Thursday, March 15, 2012

Persaingan Vs. Kerjasama - Mana Lebih Utama?

Persaingan terjadi dimana-mana, di UiTM kami mengambil pelajar berdasarkan merit, maksudnya, hanya pelajar yang memenuhi syarat kemasukan minimum atau lebih baik diterima masuk ke UiTM. Justeru para lepasan SPM perlu bersaing diantara satu sama lain, hanya mereka yang terbaik diterima masuk menjadi mahasiswa UiTM.

Dalam dunia perniagaan persaingan sering berlaku dan terjadi. Demikian juga dalam politik. Kebaikan persaingan ialah pengguna terakhir (end user) akan mendapat manfaat kerana hasil persaingan tersebut pelanggan akan ditawarkan dengan harga yang lebih kompetatif dan produk yang lebih berkualiti.

Dalam politik pun begitu, selepas Pilihanraya ke-12, menyaksikan persaingan yang kuat diantara Barisan Nasional dan Pakatan Rakyat untuk memenangi hati rakyat, hasilnya rakyat mendapat manfaat apabila kedua-dua pihak mengambil berat terhadap masalah rakyat. Contohnya, semasa berlaku banjir batu 14, Cheras, Hulu Langat baru-baru ini, kedua-dua pihak menghulurkan bantuan kepada mangsa banjir.

Di UiTM, Info Tech iaitu sebuah jabatan yang bertanggungjawab terhadap sistem ICT termasuk sistem rangkaian (network) di UiTM diseluruh negara menetapkan hanya satu jenama produk rangkaian (network) digunakan didalam UiTM dan mereka menjalinkan kerjasama dengan vendor tersebut untuk memudahkan mereka menyelenggara sistem rangkaian (networking system) seluruh UiTM. Dengan kerjasama tersebut, semua masalah teknikal dapat diatasi dengan mudah. Malahan semua kakitangan teknikal dihantar berkursus dan didedahkan dengan tatacara menyelenggara sistem rangkaian produk berjenama tersebut. Hasilnya berlakulah monopoli namun semua masalah teknikal dan penyelenggaraan mudah diselesaikan jika ia berlaku.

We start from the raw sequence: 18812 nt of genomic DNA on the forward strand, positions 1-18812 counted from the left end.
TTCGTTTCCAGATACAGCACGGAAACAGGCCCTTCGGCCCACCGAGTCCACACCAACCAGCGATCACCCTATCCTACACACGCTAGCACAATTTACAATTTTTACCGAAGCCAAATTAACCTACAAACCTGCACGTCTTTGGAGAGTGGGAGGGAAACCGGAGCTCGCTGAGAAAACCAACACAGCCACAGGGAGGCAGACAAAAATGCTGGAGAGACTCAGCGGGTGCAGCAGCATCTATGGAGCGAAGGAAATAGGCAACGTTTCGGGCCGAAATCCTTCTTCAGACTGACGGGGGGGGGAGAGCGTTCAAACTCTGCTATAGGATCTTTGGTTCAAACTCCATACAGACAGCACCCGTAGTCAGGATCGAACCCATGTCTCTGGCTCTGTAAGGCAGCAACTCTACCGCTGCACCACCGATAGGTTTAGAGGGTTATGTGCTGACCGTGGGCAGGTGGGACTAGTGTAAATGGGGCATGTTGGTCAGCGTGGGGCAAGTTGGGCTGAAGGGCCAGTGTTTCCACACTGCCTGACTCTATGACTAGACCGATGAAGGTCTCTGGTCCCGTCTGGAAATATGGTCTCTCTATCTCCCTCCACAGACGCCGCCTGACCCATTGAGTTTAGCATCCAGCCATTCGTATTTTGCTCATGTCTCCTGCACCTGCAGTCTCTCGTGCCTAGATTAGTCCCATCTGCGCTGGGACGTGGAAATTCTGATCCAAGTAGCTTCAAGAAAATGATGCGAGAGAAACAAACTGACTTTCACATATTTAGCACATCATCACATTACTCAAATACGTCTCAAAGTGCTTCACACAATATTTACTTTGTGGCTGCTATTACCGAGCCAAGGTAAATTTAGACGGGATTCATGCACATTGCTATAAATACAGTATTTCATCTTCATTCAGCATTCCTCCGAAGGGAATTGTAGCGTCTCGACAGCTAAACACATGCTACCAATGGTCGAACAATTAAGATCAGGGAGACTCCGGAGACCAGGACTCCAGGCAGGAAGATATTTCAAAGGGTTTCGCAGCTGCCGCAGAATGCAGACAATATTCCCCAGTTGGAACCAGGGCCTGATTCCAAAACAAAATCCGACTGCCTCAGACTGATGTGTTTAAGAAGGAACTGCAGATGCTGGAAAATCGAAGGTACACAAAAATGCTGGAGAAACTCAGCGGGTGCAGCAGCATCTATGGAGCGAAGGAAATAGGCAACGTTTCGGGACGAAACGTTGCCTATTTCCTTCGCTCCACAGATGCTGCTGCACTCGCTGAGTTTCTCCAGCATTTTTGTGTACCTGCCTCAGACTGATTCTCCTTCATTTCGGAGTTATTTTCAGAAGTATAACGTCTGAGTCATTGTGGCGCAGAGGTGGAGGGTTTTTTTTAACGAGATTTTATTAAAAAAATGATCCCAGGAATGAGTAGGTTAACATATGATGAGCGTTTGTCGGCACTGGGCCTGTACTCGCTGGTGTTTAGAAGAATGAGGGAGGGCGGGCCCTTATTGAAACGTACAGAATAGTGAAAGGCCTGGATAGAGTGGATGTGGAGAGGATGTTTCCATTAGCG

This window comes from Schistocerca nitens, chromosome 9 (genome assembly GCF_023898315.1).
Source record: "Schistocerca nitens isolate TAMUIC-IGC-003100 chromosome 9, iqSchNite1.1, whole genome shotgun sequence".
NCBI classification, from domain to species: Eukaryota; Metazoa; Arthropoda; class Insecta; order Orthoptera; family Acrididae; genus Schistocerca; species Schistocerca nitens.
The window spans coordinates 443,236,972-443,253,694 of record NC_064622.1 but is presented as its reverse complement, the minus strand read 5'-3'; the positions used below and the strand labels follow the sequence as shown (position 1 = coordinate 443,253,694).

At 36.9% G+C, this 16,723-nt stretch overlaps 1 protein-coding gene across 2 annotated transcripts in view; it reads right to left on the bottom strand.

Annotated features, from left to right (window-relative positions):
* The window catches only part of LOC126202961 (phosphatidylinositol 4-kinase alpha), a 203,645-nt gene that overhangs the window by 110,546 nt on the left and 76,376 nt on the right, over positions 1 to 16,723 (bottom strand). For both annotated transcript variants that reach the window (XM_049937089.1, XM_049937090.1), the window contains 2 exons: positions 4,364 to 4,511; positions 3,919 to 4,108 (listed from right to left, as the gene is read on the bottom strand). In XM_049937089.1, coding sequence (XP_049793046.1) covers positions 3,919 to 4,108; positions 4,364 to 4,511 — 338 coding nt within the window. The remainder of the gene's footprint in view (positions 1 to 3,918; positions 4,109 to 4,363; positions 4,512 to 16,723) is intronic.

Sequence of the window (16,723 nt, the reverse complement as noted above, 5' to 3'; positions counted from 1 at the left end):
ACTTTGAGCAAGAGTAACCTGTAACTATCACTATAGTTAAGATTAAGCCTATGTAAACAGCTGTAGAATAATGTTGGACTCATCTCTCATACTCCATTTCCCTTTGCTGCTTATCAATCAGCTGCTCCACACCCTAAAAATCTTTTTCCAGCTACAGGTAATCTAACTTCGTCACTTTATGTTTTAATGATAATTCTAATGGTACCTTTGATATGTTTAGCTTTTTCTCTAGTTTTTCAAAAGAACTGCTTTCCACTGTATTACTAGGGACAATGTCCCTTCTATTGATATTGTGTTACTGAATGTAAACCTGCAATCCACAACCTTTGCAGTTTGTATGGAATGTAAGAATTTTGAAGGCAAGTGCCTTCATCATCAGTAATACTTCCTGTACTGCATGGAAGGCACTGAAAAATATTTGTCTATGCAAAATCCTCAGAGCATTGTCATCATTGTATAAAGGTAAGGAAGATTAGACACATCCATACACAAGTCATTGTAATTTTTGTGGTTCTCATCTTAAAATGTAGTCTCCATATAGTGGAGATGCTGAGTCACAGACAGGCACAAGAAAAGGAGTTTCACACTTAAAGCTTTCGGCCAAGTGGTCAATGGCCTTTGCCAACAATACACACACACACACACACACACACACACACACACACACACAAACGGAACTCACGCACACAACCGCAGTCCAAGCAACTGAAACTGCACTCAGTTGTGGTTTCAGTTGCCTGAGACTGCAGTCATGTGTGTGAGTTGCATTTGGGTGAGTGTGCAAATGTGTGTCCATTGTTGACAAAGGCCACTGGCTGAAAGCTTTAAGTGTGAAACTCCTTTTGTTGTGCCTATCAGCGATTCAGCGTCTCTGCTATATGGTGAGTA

Saya tertanya-tanya pendekatan manakah yang lebih baik, bersaing atau berkerjasama. Saya berpendapat pendekatan terbaik ialah bergantung kepada keadaan. Pada masa-masa tertentu kita perlu mewujudkan persaingan dan dimasa yang lain, kita perlu mewujudkan kerjasama. Segalanya bergantung kepada keadaan. Tidak semestinya outcome persaingan menguntungkan end-user dan begitu jugalah sebaliknya dengan kerjasama.

The Magic of Doing One Thing at a Time

Why is it that between 25 and 50 per cent of people report feeling overwhelmed or burned out at work?

It's not just the number of hours we're working, but also the fact that we spend too many continuous hours juggling too many things at the same time.

What we've lost, above all, are stopping points, finish lines and boundaries. Technology has blurred them beyond recognition. Wherever we go, our work follows us, on our digital devices, ever insistent and intrusive. It's like an itch we can't resist scratching, even though scratching invariably makes it worse.

Tell the truth: Do you answer email during conference calls (and sometimes even during calls with one other person)? Do you bring your laptop to meetings and then pretend you're taking notes while you surf the net? Do you eat lunch at your desk? Do you make calls while you're driving, and even send the occasional text, even though you know you shouldn't?

The biggest cost — assuming you don't crash — is to your productivity. In part, that's a simple consequence of splitting your attention, so that you're partially engaged in multiple activities but rarely fully engaged in any one. In part, it's because when you switch away from a primary task to do something else, you're increasing the time it takes to finish that task by an average of 25 per cent.